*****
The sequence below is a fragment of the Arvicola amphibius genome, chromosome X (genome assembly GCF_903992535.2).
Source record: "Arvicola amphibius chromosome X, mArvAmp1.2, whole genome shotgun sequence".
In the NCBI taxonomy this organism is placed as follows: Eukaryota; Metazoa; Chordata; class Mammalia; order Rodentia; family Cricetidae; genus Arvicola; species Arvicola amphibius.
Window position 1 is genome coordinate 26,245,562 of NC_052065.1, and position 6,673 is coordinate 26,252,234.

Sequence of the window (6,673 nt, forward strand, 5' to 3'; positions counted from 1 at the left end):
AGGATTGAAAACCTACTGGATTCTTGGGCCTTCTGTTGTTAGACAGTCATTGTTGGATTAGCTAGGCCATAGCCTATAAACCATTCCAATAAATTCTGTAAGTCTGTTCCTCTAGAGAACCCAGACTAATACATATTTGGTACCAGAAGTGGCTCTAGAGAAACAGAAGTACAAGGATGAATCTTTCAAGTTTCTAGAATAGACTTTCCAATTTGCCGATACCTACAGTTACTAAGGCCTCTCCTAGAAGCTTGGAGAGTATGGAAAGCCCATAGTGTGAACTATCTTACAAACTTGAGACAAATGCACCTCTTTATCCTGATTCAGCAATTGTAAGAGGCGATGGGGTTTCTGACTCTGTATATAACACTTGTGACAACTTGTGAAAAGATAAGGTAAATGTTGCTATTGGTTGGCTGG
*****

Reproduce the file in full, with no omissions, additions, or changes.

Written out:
The sequence below is a fragment of the Arvicola amphibius genome, chromosome X (genome assembly GCF_903992535.2).
Source record: "Arvicola amphibius chromosome X, mArvAmp1.2, whole genome shotgun sequence".
In the NCBI taxonomy this organism is placed as follows: Eukaryota; Metazoa; Chordata; class Mammalia; order Rodentia; family Cricetidae; genus Arvicola; species Arvicola amphibius.
Window position 1 is genome coordinate 26,245,562 of NC_052065.1, and position 6,673 is coordinate 26,252,234.

Sequence of the window (6,673 nt, forward strand, 5' to 3'; positions counted from 1 at the left end):
AGGATTGAAAACCTACTGGATTCTTGGGCCTTCTGTTGTTAGACAGTCATTGTTGGATTAGCTAGGCCATAGCCTATAAACCATTCCAATAAATTCTGTAAGTCTGTTCCTCTAGAGAACCCAGACTAATACATATTTGGTACCAGAAGTGGCTCTAGAGAAACAGAAGTACAAGGATGAATCTTTCAAGTTTCTAGAATAGACTTTCCAATTTGCCGATACCTACAGTTACTAAGGCCTCTCCTAGAAGCTTGGAGAGTATGGAAAGCCCATAGTGTGAACTATCTTACAAACTTGAGACAAATGCACCTCTTTATCCTGATTCAGCAATTGTAAGAGGCGATGGGGTTTCTGACTCTGTATATAACACTTGTGACAACTTGTGAAAAGATAAGGTAAATGTTGCTATTGGTTGGCTGG